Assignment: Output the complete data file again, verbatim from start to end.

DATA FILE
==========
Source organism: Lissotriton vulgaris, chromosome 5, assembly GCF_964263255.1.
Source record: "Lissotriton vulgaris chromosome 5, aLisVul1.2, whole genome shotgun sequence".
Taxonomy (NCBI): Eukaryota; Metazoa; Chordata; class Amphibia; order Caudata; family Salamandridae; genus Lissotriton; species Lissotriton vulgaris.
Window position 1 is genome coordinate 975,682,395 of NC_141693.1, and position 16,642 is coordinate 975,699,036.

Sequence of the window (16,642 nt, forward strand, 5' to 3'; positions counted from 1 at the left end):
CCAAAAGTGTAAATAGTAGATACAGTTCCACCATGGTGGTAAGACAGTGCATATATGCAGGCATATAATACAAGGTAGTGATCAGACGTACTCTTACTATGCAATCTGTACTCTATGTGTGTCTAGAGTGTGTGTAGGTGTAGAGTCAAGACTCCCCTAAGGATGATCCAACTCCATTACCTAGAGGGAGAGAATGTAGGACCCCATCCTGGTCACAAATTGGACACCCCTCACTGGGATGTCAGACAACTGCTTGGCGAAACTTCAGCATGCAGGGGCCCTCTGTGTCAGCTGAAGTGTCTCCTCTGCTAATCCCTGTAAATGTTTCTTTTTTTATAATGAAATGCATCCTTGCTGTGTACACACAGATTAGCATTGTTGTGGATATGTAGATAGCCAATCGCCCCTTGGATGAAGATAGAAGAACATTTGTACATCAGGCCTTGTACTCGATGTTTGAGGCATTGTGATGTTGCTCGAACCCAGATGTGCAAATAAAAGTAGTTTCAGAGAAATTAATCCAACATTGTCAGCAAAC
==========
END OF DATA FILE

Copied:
Source organism: Lissotriton vulgaris, chromosome 5, assembly GCF_964263255.1.
Source record: "Lissotriton vulgaris chromosome 5, aLisVul1.2, whole genome shotgun sequence".
Taxonomy (NCBI): Eukaryota; Metazoa; Chordata; class Amphibia; order Caudata; family Salamandridae; genus Lissotriton; species Lissotriton vulgaris.
Window position 1 is genome coordinate 975,682,395 of NC_141693.1, and position 16,642 is coordinate 975,699,036.

Sequence of the window (16,642 nt, forward strand, 5' to 3'; positions counted from 1 at the left end):
CCAAAAGTGTAAATAGTAGATACAGTTCCACCATGGTGGTAAGACAGTGCATATATGCAGGCATATAATACAAGGTAGTGATCAGACGTACTCTTACTATGCAATCTGTACTCTATGTGTGTCTAGAGTGTGTGTAGGTGTAGAGTCAAGACTCCCCTAAGGATGATCCAACTCCATTACCTAGAGGGAGAGAATGTAGGACCCCATCCTGGTCACAAATTGGACACCCCTCACTGGGATGTCAGACAACTGCTTGGCGAAACTTCAGCATGCAGGGGCCCTCTGTGTCAGCTGAAGTGTCTCCTCTGCTAATCCCTGTAAATGTTTCTTTTTTTATAATGAAATGCATCCTTGCTGTGTACACACAGATTAGCATTGTTGTGGATATGTAGATAGCCAATCGCCCCTTGGATGAAGATAGAAGAACATTTGTACATCAGGCCTTGTACTCGATGTTTGAGGCATTGTGATGTTGCTCGAACCCAGATGTGCAAATAAAAGTAGTTTCAGAGAAATTAATCCAACATTGTCAGCAAAC